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Biochem J. 2007 Oct 15;407(2):161-70.

Ablation of a small transmembrane protein of Trypanosoma brucei (TbVTC1) involved in the synthesis of polyphosphate alters acidocalcisome biogenesis and function, and leads to a cytokinesis defect.

Author information

1
Center for Tropical and Emerging Global Disease and Department of Cellular Biology, University of Georgia, Athens, GA 30602, USA.

Abstract

Inorganic poly P (polyphosphate) is an abundant component of acidocalcisomes of Trypanosoma brucei. In the present study we report the presence of a protein homologous with the yeast Vtc1p (vacuolar transporter chaperone 1) in T. brucei that is essential for poly P synthesis, acidocalcisome biogenesis and cytokinesis. Localization studies in a cell line expressing a TbVTC1 fused to GFP (green fluorescent protein) revealed its co-localization with the V-H+-PPase (vacuolar H+-pyrophosphatase), a marker for acidocalcisomes. Western blot analysis of acidocalcisome fractions and immunogold electron microscopy using polyclonal antibodies against a fragment of TbVTC1 confirmed the acidocalcisome localization. Ablation of TbVTC1 expression by RNA interference caused an abnormal morphology of acidocalcisomes, indicating that their biogenesis was disturbed, with a decreased pyrophosphate-driven H+ uptake and Ca2+ content, a significant decrease in the amount of poly P and a deficient response to hyposmotic stress. Ablation of TbVTC1 expression for longer periods produced marked gross morphological alterations compatible with a defect in cytokinesis, followed by cell death. Overexpression of the TbVTC1 gene caused mild alterations in growth rate, but had no perceptible effect on acidocalcisome morphology. We propose that the PP(i)-driven H+ pumping deficiency induced by ablation of TbVTC1 leads to alterations in the protonmotive force of acidocalcisomes, which results in deficient fusion or budding of the organelles, decreased H+ and Ca2+ content, and decreased synthesis of poly P. A decrease in the poly P content would lead to osmotic sensitivity and defects in cytokinesis.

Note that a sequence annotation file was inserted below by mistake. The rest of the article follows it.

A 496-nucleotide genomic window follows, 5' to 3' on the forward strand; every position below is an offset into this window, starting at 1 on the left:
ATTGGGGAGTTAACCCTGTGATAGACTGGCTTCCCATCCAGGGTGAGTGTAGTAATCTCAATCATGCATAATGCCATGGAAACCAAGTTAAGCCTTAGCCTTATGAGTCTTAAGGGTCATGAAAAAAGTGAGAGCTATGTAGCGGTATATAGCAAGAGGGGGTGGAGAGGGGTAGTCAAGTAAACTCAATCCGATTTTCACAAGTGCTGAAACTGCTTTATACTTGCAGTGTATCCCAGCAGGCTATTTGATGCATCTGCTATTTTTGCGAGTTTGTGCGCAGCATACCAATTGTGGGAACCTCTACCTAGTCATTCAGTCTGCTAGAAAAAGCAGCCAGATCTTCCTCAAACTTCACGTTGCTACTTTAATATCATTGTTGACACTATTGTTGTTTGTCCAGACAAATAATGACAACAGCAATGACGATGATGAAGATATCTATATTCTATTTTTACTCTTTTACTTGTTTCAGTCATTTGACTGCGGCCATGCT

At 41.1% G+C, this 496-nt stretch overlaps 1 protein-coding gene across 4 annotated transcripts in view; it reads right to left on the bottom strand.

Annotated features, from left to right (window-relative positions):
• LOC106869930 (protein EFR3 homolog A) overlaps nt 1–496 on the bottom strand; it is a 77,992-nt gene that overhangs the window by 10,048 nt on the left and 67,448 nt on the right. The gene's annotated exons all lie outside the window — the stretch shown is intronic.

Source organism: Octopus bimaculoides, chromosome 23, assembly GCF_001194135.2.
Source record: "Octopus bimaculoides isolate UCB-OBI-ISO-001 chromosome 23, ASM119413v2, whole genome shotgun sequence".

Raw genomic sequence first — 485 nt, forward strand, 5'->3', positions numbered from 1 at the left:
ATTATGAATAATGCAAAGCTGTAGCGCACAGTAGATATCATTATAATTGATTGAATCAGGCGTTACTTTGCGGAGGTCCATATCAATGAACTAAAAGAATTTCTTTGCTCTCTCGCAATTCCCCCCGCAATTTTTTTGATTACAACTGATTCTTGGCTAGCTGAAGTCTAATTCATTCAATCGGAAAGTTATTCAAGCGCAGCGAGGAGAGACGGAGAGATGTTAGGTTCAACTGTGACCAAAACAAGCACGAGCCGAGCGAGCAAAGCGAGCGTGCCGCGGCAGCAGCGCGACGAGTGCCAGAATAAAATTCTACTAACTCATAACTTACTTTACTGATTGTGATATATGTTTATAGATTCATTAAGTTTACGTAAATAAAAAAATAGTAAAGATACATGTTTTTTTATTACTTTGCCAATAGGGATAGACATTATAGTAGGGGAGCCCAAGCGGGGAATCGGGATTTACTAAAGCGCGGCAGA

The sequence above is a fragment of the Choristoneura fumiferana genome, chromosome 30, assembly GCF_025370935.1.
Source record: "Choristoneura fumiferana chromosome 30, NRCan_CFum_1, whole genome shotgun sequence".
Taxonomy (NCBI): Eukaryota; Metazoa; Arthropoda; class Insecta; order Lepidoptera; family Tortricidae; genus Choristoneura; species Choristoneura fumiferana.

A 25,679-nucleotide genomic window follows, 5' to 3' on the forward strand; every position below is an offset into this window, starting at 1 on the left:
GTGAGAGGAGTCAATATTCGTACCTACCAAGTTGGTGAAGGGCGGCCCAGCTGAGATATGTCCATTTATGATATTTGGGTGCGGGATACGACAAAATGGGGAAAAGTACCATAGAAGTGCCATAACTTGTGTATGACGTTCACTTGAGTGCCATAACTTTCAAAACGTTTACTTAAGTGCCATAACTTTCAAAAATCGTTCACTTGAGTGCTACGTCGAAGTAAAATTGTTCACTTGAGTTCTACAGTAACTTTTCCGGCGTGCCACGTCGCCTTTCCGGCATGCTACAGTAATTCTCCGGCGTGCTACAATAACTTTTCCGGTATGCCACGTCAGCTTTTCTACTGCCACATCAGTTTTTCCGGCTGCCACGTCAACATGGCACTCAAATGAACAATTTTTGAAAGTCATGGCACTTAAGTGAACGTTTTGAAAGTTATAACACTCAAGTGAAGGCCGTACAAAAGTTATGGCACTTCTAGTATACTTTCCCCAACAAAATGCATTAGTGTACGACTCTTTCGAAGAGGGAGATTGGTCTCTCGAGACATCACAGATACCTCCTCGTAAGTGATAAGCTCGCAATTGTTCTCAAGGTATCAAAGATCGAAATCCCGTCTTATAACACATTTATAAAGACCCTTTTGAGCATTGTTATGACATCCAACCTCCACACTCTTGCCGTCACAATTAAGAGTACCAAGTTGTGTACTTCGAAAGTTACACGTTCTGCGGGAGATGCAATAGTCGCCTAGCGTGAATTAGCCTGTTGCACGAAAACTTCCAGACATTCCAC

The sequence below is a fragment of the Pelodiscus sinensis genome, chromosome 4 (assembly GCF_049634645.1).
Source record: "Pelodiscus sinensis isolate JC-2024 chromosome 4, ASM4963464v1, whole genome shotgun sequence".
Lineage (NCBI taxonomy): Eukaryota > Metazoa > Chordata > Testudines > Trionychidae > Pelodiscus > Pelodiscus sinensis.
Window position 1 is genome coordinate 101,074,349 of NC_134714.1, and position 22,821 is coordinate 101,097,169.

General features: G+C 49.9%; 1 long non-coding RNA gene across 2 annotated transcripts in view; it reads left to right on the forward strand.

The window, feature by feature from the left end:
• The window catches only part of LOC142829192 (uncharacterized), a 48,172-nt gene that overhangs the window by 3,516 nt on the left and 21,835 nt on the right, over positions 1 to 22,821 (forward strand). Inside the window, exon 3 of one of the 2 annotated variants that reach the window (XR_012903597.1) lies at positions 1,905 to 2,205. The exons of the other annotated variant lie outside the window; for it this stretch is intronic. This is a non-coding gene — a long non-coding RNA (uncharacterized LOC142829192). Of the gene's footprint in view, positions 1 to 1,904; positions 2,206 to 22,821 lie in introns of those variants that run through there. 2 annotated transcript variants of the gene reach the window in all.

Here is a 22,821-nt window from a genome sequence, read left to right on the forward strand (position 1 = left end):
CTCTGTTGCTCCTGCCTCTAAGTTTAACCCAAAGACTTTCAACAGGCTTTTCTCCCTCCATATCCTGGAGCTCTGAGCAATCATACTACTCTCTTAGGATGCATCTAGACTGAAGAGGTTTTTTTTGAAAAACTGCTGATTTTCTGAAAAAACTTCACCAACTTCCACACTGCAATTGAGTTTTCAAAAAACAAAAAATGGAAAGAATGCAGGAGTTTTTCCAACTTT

PMID:
17635107
PMCID:
PMC2049025
DOI:
10.1042/BJ20070612
[Indexed for MEDLINE]
Free PMC Article

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